Soft light is beautiful. It is a gift from nature that helps you create interesting images using high quality light. You’ll find soft light in the shade on a sunny day, during twilight after the sun has set, or all around you on a cloudy day.
Let’s take a look at these two photos to see the difference between hard light and soft light. I took the first in direct sunlight in the afternoon. The light is hard and it’s not a good a photo. The contrast is too high – it’s not possible to get good detail in both highlights and shadows.
I resolved the problem by holding a reflector, still in its cover, between the flower and the sun. Actually, it doesn’t matter what I used, the purpose is to cast a shadow over the flower and the background. That means the flower is now lit by soft light, not hard light. Aesthetically, the photo is completely different. The even lighting means that the brightness range of the subject falls is reduced to something that my camera’s sensor can handle comfortably. There are no shadows. The flower is evenly lit, and that gives me nice deep colours. The quality of light has gone from hard and ugly to soft and beautiful.
That’s the power of soft light.
I’m not saying all hard light is bad, and that all soft light is good. What’s important is the match of subject to light. This flower needed to be photographed in soft light to bring out its beauty. Some subjects suit hard light better – I will explore those in a future article.
So, where else does soft light come in useful?
If you’re shooting close-ups, soft light lets you capture colour and detail and avoids bright, distracting highlights or high contrast. Again, the quality of the light is beautiful and suits the subject.
Soft light doesn’t have to be completely shadowless. Sometimes the sun is out, but the air is hazy and the light has a soft luminous quality. The light is hard enough to cast shadows, but they are not very deep. The light in this photo has that quality. See how the light is coming from behind the houses, but isn’t strong enough to create strong shadows. This kind of light seems to work well when the subject is backlit.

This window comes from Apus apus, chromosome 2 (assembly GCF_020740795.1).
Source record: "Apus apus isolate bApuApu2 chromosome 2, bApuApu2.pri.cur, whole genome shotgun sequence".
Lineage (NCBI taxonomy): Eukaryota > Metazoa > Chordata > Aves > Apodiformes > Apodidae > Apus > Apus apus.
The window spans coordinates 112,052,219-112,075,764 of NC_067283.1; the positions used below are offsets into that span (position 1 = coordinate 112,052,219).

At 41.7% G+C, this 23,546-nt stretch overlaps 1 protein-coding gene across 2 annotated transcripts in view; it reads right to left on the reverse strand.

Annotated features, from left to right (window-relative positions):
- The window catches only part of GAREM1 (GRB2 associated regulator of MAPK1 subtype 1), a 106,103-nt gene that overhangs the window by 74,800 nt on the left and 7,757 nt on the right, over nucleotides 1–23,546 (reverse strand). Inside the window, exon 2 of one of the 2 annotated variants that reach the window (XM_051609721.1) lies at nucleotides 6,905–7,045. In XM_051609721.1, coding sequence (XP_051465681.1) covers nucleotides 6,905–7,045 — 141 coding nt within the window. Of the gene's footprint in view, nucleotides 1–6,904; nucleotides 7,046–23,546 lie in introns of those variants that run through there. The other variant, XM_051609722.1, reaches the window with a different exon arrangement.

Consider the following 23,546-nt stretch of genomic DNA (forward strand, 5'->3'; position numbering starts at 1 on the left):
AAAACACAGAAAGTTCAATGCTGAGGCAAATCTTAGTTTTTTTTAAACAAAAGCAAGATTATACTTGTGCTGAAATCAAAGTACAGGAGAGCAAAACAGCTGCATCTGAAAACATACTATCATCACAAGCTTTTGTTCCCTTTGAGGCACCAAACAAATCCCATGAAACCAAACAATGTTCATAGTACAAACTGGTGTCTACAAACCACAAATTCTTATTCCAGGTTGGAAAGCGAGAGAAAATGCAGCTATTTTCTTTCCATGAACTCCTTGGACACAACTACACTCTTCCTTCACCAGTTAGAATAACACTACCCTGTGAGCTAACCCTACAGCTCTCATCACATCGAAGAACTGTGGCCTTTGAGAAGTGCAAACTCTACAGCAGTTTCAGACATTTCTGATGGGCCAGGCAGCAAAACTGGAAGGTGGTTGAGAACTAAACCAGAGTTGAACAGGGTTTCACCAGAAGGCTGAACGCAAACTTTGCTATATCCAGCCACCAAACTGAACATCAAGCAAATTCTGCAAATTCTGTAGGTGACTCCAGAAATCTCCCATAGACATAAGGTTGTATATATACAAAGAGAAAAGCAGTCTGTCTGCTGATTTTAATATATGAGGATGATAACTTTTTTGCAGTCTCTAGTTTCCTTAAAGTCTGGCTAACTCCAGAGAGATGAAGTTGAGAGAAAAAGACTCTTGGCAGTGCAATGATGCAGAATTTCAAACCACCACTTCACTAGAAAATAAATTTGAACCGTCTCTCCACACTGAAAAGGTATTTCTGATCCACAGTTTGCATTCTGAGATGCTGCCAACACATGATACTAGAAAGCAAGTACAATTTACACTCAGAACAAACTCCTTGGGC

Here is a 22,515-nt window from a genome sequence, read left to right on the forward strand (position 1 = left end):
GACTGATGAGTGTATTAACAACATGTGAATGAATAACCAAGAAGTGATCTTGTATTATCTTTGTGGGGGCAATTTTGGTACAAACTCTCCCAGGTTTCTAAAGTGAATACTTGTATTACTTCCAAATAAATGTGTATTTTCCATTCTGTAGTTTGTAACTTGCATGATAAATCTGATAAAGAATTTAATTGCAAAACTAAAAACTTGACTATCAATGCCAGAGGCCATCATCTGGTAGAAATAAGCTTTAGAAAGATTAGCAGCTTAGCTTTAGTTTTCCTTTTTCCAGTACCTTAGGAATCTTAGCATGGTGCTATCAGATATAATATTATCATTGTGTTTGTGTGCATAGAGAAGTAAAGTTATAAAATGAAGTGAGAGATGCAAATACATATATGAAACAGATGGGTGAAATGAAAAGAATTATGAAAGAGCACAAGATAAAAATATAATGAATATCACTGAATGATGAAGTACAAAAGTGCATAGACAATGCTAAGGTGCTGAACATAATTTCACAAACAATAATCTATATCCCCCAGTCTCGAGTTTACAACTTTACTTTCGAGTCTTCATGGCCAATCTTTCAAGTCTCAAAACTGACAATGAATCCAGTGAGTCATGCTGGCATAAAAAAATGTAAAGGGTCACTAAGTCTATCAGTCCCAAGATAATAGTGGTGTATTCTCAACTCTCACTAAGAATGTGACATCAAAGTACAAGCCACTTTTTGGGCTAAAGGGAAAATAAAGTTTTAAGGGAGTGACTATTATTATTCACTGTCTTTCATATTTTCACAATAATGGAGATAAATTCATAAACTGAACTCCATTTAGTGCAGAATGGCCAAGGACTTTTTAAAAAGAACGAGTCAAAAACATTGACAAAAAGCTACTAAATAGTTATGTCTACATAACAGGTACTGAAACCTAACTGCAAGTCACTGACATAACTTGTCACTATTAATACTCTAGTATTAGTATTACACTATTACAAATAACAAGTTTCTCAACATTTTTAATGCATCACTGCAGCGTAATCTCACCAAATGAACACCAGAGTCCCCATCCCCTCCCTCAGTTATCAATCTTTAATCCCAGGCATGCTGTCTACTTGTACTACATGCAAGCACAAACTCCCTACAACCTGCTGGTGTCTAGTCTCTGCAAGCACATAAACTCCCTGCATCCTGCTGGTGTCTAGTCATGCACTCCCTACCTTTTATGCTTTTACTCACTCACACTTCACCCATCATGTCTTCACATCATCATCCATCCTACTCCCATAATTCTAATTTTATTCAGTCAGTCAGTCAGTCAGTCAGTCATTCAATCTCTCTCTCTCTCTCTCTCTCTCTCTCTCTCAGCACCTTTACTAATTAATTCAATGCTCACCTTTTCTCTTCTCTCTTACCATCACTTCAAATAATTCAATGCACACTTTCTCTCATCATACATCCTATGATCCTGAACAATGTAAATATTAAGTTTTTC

Finally, soft light is absolutely beautiful for portraits, especially of women. I’m a little surprised by how many people, photographers and models included, think that sunny conditions are ideal for taking photos of people. Not true! Especially if the sun is the only light source – admittedly the use of a reflector can help compensate for the hard light of direct sunlight. You can also get good results in direct sunlight by using flash to fill the shadows or even overpower the sun. But that’s another article.
If you are taking photos in natural light only, then head for the shade. On a sunny day, the light bounces off any surfaces lit by the sun and into the shadows. It’s like shooting with an enormous, and completely free, reflector. The light is soft and beautiful and creates amazing catchlights in the model’s eyes. The portrait above has these qualities in abundance.
My latest ebook, Mastering Photography: A Beginner’s Guide to Using Digital Cameras introduces you to digital photography and helps you make the most out of your digital cameras. It covers concepts such as lighting and composition as well as the camera settings you need to master to take photos like the ones in this article.
Some Older Comments